If you have members interested in competing in one of the Career Star Events, here are some things that might help you as you guide your students through the process. Students in these events probably have a strong background and interest in one of these areas and may even be thinking of pursuing this as their career choice. Sometimes the STAR Event process in these topics can be overwhelming to students, so one good thing to do is to meet with the student and dialogue with them. Find out what interests them in doing the STAR Event, what school and community things have they done, personal accomplishments, etc. that would enhance this project. What knowledge did they gain from being in the Family and Consumer Sciences classes, and taking this information and knowledge that they have gained and developing all these things into a strong STAR Event? These skills may be helpful in the oral presentation, display or portfolio.

If the STAR Event involves a portfolio, have the student look at the different requirements and many times the students have done things in their Family and Consumer Sciences classes or other related courses that they can use in their portfolio. Encourage the student to find these papers, projects, etc. and then see how they will fit in or work with their STAR Event to make it stronger and perhaps more professional. Another helpful thing is to have students collaborate with other professionals in the career.

Two years ago I had a student compete in Interior Design and she took classes at a local college that offered mini-sessions related to principles and elements of design. She not only strengthened her skills, but she met people that served as excellent resources. The student was able to connect with a gentleman that owned his own design business. The student spent a morning with this gentleman to share her plans for the color scheme, textiles, wall coverings, etc. The gentleman was able to offer suggestions and swatches that she was able to use on her design boards. This was an exciting experience for the student and it gave her help that she never expected.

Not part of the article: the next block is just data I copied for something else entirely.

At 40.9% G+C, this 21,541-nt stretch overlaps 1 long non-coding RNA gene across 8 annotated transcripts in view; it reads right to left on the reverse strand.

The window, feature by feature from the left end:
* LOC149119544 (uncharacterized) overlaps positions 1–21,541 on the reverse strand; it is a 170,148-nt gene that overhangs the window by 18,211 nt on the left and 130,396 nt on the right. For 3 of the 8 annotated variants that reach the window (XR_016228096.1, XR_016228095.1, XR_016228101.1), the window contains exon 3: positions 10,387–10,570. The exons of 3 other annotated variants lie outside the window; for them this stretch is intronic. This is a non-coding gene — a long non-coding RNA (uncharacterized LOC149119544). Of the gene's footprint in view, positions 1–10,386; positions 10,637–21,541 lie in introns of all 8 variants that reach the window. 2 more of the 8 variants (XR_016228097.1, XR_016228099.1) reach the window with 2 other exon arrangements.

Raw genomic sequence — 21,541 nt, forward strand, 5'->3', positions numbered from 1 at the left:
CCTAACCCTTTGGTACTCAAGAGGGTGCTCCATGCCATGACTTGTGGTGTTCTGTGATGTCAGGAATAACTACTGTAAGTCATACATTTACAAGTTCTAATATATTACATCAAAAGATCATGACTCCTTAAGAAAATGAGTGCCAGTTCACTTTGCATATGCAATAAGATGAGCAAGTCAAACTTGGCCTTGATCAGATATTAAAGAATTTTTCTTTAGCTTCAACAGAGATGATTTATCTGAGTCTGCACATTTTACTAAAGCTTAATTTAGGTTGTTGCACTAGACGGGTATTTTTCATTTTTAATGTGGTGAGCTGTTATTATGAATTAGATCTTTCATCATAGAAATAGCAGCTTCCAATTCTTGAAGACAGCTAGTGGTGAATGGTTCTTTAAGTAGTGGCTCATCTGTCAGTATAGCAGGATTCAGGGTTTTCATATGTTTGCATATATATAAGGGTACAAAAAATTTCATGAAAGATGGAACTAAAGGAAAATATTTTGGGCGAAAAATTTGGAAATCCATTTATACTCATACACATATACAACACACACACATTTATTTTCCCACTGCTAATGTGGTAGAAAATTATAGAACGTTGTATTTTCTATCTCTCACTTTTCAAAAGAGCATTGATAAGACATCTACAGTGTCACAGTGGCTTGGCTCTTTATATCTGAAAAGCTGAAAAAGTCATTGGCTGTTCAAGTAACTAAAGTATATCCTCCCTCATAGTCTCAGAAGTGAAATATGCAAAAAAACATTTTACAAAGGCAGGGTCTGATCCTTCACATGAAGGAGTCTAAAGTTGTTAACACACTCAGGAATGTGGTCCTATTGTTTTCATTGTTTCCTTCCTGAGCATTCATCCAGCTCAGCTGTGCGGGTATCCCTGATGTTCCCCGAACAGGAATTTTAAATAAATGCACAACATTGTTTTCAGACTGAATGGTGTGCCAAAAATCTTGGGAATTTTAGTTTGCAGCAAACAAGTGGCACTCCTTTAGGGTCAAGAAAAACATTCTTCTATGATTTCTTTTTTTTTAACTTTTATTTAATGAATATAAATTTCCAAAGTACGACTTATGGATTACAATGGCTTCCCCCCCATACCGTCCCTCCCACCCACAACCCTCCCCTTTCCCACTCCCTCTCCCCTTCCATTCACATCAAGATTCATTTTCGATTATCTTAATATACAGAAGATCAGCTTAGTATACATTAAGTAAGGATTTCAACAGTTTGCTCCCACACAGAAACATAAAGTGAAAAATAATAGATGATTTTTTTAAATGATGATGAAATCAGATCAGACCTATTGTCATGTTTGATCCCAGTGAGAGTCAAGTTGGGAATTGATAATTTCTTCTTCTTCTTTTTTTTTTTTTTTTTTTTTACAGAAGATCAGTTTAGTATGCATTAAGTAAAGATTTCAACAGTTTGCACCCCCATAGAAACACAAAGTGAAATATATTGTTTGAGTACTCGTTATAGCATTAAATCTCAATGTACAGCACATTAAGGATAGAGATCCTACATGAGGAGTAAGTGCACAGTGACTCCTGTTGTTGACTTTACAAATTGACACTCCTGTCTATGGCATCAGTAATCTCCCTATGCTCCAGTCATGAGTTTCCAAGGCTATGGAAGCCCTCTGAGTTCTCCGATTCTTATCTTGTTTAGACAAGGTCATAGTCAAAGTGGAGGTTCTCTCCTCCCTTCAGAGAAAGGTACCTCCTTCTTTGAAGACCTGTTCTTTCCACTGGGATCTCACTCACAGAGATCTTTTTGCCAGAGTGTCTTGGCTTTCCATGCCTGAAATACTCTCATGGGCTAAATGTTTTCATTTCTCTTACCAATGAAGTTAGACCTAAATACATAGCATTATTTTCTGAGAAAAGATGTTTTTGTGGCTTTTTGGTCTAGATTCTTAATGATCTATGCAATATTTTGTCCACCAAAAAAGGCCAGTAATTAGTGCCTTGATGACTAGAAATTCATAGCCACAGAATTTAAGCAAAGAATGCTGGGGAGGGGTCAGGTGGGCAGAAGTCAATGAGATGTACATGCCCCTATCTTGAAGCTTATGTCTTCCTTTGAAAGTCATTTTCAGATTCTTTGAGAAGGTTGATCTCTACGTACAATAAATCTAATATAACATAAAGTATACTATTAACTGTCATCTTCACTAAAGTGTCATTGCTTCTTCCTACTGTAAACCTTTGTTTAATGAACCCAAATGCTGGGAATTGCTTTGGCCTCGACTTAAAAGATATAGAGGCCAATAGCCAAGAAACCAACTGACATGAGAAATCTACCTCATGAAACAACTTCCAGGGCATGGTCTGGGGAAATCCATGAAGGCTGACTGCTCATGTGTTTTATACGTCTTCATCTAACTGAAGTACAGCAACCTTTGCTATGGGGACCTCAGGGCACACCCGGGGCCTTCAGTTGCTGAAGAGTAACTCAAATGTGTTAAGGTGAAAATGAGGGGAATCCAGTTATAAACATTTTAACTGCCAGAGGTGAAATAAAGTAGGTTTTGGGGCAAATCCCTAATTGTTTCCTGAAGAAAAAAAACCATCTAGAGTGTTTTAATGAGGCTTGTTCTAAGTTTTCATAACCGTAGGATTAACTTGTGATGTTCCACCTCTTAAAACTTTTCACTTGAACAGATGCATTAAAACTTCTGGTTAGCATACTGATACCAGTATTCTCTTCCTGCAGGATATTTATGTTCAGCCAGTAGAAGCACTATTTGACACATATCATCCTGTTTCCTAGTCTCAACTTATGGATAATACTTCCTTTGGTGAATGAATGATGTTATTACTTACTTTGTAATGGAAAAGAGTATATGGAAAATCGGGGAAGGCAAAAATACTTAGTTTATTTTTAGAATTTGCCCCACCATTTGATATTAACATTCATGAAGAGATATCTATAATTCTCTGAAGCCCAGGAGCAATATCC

Last year I had a member compete and advance to national competition in Fashion Construction. Since I don’t teach a fashion course, the student took an independent study course to fulfill the course of study requirement. If this opportunity is possible in your school it is another great way for students to compete in something they have a passion for. For the independent study course, supply the student with a variety of resources for them to succeed and guidelines for them as they work alone to achieve their goal.

It’s helpful to set deadlines for the student, so you can see what process they are making in learning about the topic and provide useful assessments that will help them create their final project. For your members who have chosen a STAR Event in the Career category, I encourage you to help provide reliable and valid resources for them and guide them to success!

“Don’t tell students what you want them to do, but encourage them to do their best!”

Wednesday, December 8, 2010

Practice Leadership Skills through Leadership STAR Events

This week's post has been contributed by Juanelle Garretson, National Executive Council Adviser from Kansas.